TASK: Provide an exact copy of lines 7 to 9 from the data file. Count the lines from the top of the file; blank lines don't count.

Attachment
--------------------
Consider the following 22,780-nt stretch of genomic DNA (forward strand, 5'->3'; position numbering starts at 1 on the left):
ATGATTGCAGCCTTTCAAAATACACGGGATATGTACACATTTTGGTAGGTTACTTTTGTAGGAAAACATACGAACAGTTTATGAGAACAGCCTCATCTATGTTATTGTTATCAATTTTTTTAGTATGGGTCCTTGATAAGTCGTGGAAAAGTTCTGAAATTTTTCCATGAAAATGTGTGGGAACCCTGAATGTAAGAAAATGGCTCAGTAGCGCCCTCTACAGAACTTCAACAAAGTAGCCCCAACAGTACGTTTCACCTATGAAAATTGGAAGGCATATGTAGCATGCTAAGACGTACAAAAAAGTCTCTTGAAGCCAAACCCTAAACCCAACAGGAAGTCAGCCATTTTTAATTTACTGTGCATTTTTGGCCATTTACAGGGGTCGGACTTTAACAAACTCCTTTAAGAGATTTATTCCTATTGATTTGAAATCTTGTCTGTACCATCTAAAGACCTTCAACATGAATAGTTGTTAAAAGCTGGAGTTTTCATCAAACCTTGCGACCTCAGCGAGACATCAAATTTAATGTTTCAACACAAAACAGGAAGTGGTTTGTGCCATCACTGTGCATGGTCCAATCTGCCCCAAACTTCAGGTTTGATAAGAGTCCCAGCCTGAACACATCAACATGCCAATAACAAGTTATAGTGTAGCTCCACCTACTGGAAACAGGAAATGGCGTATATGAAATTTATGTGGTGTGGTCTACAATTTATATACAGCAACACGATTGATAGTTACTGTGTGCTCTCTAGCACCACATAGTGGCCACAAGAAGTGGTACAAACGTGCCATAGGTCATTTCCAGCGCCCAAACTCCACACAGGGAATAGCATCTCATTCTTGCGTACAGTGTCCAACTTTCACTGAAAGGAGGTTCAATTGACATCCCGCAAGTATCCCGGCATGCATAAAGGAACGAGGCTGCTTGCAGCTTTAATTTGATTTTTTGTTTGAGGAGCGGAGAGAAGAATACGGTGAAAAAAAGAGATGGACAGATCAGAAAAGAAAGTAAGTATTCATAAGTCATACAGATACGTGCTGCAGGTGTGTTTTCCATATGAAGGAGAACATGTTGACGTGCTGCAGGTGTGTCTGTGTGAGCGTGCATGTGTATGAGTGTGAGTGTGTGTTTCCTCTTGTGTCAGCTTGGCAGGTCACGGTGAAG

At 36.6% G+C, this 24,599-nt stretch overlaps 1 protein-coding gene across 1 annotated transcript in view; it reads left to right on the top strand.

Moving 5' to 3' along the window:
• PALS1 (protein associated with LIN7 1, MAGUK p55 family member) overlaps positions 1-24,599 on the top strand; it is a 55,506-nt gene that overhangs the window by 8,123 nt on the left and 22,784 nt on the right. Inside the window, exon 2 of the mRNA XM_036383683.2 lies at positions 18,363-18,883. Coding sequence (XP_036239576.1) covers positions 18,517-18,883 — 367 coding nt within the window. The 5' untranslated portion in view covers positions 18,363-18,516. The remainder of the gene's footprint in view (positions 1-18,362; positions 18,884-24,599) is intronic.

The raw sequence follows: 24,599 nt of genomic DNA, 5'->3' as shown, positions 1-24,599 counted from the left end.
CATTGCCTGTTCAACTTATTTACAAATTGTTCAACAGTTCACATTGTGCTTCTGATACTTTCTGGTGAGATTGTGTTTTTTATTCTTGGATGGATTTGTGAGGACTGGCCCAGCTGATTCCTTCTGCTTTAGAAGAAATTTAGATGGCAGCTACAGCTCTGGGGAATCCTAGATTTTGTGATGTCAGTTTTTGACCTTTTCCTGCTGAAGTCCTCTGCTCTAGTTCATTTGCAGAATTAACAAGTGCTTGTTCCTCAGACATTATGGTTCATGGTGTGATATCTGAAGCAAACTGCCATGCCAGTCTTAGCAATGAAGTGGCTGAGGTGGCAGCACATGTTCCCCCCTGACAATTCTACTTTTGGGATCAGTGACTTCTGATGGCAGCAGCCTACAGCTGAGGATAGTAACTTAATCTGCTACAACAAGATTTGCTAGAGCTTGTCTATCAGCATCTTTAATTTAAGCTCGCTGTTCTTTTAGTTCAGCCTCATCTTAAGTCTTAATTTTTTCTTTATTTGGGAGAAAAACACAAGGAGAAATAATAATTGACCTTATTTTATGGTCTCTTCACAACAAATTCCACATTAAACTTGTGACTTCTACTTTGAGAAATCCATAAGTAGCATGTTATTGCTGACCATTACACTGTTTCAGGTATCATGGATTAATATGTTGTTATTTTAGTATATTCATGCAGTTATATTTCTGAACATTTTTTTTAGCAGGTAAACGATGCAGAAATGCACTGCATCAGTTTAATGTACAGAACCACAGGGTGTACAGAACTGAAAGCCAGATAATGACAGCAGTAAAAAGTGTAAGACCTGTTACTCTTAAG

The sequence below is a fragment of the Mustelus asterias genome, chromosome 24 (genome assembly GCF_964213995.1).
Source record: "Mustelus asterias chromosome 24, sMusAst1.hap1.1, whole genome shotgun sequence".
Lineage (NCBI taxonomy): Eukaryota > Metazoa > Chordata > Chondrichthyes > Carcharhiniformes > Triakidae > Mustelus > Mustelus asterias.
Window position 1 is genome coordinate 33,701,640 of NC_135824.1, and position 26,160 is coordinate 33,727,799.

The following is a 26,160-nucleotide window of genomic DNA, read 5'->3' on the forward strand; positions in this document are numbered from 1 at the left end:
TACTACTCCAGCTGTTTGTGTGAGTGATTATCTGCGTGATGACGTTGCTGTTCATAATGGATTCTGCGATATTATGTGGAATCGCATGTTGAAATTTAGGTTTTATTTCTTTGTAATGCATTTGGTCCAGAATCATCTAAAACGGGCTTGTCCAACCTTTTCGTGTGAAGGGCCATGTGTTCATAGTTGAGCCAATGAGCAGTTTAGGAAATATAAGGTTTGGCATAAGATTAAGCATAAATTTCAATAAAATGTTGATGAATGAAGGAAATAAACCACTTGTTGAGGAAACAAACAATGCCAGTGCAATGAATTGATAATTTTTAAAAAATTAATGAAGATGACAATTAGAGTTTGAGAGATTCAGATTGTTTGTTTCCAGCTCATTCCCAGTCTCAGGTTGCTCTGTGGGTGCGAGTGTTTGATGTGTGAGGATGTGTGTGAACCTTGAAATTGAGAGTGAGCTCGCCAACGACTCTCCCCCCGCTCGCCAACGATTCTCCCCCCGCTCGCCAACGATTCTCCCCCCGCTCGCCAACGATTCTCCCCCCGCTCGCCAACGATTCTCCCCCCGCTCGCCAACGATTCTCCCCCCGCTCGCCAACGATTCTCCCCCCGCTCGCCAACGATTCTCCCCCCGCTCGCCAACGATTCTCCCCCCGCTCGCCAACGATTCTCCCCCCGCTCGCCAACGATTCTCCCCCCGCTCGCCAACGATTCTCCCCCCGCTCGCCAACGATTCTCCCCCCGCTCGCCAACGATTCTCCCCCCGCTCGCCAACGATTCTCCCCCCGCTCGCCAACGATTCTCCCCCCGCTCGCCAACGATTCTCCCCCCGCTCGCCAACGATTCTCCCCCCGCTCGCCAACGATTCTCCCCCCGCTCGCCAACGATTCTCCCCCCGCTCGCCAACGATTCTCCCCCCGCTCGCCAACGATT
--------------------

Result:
CATTGCCTGTTCAACTTATTTACAAATTGTTCAACAGTTCACATTGTGCTTCTGATACTTTCTGGTGAGATTGTGTTTTTTATTCTTGGATGGATTTGTGAGGACTGGCCCAGCTGATTCCTTCTGCTTTAGAAGAAATTTAGATGGCAGCTACAGCTCTGGGGAATCCTAGATTTTGTGATGTCAGTTTTTGACCTTTTCCTGCTGAAGTCCTCTGCTCTAGTTCATTTGCAGAATTAACAAGTGCTTGTTCCTCAGACATTATGGTTCATGGTGTGATATCTGAAGCAAACTGCCATGCCAGTCTTAGCAATGAAGTGGCTGAGGTGGCAGCACATGTTCCCCCCTGACAATTCTACTTTTGGGATCAGTGACTTCTGATGGCAGCAGCCTACAGCTGAGGATAGTAACTTAATCTGCTACAACAAGATTTGCTAGAGCTTGTCTATCAGCATCTTTAATTTAAGCTCGCTGTTCTTTTAGTTCAGCCTCATCTTAAGTCTTAATTTTTTCTTTATTTGGGAGAAAAACACAAGGAGAAATAATAATTGACCTTATTTTATGGTCTCTTCACAACAAATTCCACATTAAACTTGTGACTTCTACTTTGAGAAATCCATAAGTAGCATGTTATTGCTGACCATTACACTGTTTCAGGTATCATGGATTAATATGTTGTTATTTTAGTATATTCATGCAGTTATATTTCTGAACATTTTTTTTAGCAGGTAAACGATGCAGAAATGCACTGCATCAGTTTAATGTACAGAACCACAGGGTGTACAGAACTGAAAGCCAGATAATGACAGCAGTAAAAAGTGTAAGACCTGTTACTCTTAAG

The sequence below is a fragment of the Mustelus asterias genome, chromosome 24 (genome assembly GCF_964213995.1).
Source record: "Mustelus asterias chromosome 24, sMusAst1.hap1.1, whole genome shotgun sequence".